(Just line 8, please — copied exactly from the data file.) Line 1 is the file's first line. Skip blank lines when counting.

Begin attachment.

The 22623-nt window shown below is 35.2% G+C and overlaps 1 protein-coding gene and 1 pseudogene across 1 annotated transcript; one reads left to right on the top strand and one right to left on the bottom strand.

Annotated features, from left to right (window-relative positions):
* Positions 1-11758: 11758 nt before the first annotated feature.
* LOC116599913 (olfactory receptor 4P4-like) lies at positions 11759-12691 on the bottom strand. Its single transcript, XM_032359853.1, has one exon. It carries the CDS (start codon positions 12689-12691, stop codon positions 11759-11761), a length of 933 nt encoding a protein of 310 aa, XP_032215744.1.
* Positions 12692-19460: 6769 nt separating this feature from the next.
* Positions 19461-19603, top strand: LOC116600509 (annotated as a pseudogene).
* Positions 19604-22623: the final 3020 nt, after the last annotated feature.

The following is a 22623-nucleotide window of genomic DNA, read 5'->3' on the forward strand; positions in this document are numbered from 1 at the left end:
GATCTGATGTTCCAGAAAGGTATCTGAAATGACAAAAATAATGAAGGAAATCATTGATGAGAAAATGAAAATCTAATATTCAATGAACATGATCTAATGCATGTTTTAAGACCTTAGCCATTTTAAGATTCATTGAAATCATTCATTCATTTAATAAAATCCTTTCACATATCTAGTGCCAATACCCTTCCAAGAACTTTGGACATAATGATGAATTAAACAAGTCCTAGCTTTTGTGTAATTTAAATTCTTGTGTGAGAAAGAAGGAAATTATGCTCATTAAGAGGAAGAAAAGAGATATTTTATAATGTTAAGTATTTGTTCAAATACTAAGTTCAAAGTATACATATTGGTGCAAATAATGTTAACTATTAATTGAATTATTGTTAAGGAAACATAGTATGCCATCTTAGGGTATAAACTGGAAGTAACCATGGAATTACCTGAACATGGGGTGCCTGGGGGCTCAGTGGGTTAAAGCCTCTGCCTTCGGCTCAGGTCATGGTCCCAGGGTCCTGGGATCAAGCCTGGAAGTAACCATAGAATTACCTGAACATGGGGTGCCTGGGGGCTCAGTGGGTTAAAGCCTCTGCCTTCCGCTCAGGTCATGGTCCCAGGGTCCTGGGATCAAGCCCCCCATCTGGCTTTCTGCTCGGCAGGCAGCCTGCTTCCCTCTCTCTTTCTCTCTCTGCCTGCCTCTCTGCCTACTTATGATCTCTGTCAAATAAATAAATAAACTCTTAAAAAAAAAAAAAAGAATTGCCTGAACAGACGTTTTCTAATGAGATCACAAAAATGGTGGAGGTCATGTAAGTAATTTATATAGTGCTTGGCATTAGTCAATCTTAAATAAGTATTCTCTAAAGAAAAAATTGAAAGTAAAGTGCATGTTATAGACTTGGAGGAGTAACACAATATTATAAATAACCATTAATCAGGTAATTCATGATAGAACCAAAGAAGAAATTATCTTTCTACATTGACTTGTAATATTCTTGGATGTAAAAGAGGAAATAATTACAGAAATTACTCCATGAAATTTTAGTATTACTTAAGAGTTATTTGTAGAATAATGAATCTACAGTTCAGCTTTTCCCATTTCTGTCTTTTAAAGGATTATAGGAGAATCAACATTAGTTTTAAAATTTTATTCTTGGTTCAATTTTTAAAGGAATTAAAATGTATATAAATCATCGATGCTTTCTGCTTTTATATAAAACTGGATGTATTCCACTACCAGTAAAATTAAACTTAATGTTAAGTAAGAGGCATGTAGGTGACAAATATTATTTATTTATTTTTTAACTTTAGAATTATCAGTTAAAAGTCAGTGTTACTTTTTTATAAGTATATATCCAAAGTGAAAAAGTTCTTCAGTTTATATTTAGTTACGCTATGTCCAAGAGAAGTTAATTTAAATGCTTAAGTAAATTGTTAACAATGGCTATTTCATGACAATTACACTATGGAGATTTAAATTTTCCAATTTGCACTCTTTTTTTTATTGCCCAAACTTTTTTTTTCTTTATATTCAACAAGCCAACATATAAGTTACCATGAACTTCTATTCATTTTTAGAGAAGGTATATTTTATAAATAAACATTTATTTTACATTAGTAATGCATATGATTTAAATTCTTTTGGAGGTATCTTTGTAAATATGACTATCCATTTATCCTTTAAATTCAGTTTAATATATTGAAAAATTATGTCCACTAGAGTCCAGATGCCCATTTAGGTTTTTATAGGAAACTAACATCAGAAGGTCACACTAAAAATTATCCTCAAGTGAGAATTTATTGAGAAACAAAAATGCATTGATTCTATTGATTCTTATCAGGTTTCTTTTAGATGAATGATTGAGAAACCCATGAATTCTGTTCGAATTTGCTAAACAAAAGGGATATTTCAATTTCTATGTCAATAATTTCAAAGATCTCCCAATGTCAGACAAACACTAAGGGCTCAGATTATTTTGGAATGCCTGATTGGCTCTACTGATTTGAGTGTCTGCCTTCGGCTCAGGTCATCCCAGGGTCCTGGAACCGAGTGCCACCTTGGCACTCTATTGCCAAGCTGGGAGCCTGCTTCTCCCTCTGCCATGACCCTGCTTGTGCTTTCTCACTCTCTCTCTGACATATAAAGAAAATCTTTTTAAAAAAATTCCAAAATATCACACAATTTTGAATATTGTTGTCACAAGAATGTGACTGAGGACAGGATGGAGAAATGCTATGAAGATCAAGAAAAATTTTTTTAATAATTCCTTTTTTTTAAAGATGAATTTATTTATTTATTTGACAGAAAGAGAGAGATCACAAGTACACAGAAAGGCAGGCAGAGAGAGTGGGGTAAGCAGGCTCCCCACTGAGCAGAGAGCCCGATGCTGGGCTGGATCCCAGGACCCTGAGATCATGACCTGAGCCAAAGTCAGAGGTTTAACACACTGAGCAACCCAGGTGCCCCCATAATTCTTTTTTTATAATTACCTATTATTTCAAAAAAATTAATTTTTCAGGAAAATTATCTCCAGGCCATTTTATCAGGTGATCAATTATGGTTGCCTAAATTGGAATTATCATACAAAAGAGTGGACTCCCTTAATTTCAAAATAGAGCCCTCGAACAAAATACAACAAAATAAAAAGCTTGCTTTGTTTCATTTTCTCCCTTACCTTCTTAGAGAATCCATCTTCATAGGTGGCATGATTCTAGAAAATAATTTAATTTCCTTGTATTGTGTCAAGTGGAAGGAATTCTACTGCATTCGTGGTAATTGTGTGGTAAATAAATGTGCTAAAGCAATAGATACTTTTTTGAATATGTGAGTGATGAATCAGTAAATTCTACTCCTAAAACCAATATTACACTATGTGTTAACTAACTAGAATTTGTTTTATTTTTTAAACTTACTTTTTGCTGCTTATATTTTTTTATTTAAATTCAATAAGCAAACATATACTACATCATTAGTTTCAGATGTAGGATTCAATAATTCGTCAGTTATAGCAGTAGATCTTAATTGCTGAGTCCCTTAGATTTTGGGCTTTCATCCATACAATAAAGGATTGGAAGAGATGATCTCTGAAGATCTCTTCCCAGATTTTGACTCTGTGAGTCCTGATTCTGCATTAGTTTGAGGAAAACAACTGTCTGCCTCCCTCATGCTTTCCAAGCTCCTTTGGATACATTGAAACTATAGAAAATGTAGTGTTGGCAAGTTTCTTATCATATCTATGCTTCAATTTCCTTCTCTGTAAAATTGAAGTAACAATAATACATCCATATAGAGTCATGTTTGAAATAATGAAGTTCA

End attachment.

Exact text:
The following is a 22623-nucleotide window of genomic DNA, read 5'->3' on the forward strand; positions in this document are numbered from 1 at the left end: